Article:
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One Year On, Trump's Afghan War Strategy Has Yielded No Measurable Progress
On Nov. 12, 2001, the Taliban fled Kabul amid a lightning advance by Northern Alliance forces and their U.S. Special Forces allies. The victory was a critical first step toward ensuring that Afghanistan would never again provide safe haven to terrorist groups plotting to kill Americans. And yet, 17 years and one MOAB later, 35 percent of the Afghan population lives beyond government control or influence — “a figure that has not changed in the past year,” according to the latest quarterly report from the Lead Inspector General for Operation Freedom’s Sentinel, which covers the period from July 1, 2018 to September 30, 2018.
The quarter also marked a year since the Trump Administration implemented its South Asia strategy. As the Lead IG report notes, the strategy ultimately "seeks to drive the Taliban to enter into negotiations for a political settlement" by increasing U.S. troop levels in Afghanistan, ramping up offensive strikes against the Taliban, and pressuring Pakistan to "eliminate terrorist safe havens" on its side of the border.
Here is a brief overview of how it's been working out so far:
- Army Lt. Gen. Austin "Scott" Miller assumed command of U.S. Forces-Afghanistan and the NATO-led Resolute Support Mission at the beginning of September.
- "In public statements, diplomatic and military leaders emphasized that progress towards the goals of the South Asia strategy is being made," the Lead IG report states. "However, available measures of security in Afghanistan, including total security incidents, population control, and civilian casualties, showed little change."
- The report found that Afghan security forces sustained more casualties this summer than last, continuing a trend that has seen the casualty rate nearly double over the past three years.
- Afghan President Ashraf Ghani announced last week that a total of nearly 29,000 Afghan government troops have been killed since assuming primary responsibility for the country's security in early 2015. Afghan civilian casualties have also increased.
- 38 U.S. military personnel were killed in Afghanistan during that same timeframe.
- As the Lead IG report explains, American forces "conduct two complementary missions under Operation Freedom's Sentinel, which began on January 1, 2015: "1) counterterrorism operations against al Qaeda, the Islamic State of Iraq and Syria-Khorasan (ISIS-K), and their affiliates in Afghanistan; and 2) training, advising, and assisting the Afghan National Defense and Security Forces (ANDSF)" through the NATO-led Resolute Support Mission.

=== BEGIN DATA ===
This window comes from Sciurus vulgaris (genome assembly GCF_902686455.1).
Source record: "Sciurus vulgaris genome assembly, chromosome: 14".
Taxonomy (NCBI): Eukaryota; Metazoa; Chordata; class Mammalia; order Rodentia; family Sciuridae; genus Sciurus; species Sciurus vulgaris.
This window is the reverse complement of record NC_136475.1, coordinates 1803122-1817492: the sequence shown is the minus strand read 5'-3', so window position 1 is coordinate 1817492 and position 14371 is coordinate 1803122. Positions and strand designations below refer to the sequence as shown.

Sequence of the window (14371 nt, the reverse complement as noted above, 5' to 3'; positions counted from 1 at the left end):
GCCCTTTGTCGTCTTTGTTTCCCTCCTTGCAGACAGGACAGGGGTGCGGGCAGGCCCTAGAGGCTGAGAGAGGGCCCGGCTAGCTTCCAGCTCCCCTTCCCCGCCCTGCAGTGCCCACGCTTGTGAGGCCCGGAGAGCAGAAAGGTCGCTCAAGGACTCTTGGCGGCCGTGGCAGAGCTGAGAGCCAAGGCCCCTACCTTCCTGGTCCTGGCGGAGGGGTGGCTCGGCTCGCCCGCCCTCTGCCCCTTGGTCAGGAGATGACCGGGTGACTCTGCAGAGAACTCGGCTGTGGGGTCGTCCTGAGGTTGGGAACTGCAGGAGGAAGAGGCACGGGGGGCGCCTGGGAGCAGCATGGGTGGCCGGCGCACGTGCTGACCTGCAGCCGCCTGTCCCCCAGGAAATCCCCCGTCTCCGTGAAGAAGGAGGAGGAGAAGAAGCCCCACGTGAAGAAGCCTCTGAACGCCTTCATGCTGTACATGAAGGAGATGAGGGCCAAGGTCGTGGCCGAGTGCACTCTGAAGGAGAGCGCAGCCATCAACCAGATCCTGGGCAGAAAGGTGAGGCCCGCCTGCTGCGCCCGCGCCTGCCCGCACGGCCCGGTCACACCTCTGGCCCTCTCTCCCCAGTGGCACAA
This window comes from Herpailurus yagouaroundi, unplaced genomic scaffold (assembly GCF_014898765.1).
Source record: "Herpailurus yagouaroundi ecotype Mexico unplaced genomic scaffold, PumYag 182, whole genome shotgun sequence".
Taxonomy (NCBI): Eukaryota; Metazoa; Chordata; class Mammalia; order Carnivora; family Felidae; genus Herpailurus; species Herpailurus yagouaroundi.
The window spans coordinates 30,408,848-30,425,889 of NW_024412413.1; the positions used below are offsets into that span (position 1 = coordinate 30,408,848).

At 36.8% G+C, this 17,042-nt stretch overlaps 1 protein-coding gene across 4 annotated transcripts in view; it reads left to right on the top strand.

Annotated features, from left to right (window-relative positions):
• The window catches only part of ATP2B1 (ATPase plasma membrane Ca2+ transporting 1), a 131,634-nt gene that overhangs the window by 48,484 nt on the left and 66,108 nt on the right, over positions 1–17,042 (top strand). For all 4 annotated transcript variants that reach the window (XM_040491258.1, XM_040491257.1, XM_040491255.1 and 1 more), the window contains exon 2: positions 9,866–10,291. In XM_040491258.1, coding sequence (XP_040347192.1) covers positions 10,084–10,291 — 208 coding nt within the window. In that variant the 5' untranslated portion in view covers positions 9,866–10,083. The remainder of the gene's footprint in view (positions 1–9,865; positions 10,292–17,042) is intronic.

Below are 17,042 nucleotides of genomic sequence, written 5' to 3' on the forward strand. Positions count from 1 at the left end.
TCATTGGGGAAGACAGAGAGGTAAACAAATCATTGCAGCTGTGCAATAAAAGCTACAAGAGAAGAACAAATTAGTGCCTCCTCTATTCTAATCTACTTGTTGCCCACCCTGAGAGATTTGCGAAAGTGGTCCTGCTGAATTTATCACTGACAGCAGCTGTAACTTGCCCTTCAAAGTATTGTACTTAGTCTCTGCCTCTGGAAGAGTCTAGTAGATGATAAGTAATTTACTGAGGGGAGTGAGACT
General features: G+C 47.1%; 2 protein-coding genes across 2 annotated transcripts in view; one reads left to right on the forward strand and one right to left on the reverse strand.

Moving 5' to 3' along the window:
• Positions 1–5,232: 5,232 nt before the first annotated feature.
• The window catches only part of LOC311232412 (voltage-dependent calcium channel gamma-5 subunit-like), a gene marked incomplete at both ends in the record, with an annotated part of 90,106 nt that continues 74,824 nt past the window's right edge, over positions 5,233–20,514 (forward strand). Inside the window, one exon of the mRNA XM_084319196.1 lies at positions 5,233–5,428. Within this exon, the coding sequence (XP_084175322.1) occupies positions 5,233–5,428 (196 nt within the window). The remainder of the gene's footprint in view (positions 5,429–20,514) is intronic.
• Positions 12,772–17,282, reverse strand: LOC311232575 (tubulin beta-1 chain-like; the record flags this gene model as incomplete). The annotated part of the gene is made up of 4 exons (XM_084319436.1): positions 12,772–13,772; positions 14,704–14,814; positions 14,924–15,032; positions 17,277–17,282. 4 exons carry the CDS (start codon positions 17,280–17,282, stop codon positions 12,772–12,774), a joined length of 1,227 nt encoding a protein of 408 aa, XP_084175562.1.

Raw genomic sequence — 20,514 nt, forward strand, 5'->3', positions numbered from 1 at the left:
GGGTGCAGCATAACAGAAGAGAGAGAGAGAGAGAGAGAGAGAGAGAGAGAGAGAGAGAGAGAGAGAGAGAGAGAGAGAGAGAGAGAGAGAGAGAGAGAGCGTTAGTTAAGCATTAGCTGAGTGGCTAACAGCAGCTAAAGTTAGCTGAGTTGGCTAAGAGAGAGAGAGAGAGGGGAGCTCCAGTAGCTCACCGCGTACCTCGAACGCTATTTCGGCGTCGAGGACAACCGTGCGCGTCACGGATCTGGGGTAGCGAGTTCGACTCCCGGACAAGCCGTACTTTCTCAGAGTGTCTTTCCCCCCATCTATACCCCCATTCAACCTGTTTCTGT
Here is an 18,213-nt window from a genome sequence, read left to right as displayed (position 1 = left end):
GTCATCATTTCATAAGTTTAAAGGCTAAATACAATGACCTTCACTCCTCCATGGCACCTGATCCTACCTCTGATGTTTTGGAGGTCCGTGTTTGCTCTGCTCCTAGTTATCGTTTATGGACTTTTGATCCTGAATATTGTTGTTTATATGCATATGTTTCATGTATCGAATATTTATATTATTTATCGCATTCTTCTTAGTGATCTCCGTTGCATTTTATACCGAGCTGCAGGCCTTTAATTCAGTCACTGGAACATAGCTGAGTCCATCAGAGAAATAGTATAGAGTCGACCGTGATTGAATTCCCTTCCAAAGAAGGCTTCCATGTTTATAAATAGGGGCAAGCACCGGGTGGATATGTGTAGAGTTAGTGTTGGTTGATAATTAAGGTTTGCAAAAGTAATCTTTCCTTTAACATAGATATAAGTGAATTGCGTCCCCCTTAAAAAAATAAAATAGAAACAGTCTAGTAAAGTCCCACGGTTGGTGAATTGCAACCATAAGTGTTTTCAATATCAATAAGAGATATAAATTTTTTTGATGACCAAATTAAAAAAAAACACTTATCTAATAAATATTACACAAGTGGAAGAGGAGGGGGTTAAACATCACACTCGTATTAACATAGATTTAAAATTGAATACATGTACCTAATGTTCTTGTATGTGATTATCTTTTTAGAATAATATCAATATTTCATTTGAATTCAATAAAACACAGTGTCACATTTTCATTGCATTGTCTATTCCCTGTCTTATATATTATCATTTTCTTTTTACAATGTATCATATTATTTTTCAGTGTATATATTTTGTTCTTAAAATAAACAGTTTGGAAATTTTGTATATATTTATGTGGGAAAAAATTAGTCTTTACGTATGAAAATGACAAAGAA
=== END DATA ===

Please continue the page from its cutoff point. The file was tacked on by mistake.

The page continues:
- The report further explains that the U.S. counterterrorism efforts "remain focused on preventing Afghanistan from becoming a safe haven for terrorists planning attacks against the U.S. homeland and against U.S. interests and partners."
- A separate report released on Oct. 30 by the Special Inspector General for Afghanistan Reconstruction notes that of the 14,000 U.S. military personnel currently deployed to Afghanistan, 8,745 are "assigned to the NATO RS mission to train, advise, and assist Afghan security forces." (That effort has cost American taxpayers more than $80 billion since 2002.)
- According to the Lead IG, however, the Taliban appears no more willing to reconcile with the Afghan government than it did several months ago, while ISIS-K has "continued to mount deadly attacks in its stronghold in Nangarhar province and in Kabul."
- The U.S. government has spent nearly a trillion dollars on the war effort in Afghanistan, which has claimed roughly 147,000 lives so far, according to a new report from Brown University's Watson Institute for International and Public Affairs. That includes 1,881 American KIA.
- The Watson report estimates that nearly 4,000 US contractors have also died in the conflict.
Every once in a while, we run across a photo in The Times-Picayune archives that's so striking that it begs a simple question: "What in the name of Momus Alexander Morgus is going on in this New Orleans photograph?" When we do, we've decided, we're going to share it — and to attempt to answer that question.
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"The prototype itself is not currently suitable for operation in a close combat environment," SOCOM spokesman Navy Lt. Phillip Chitty told Task & Purpose, adding that JATF-TALOS has no plans for an external demonstration this year. "There is still no intent to field the TALOS Mk 5 combat suit prototype."
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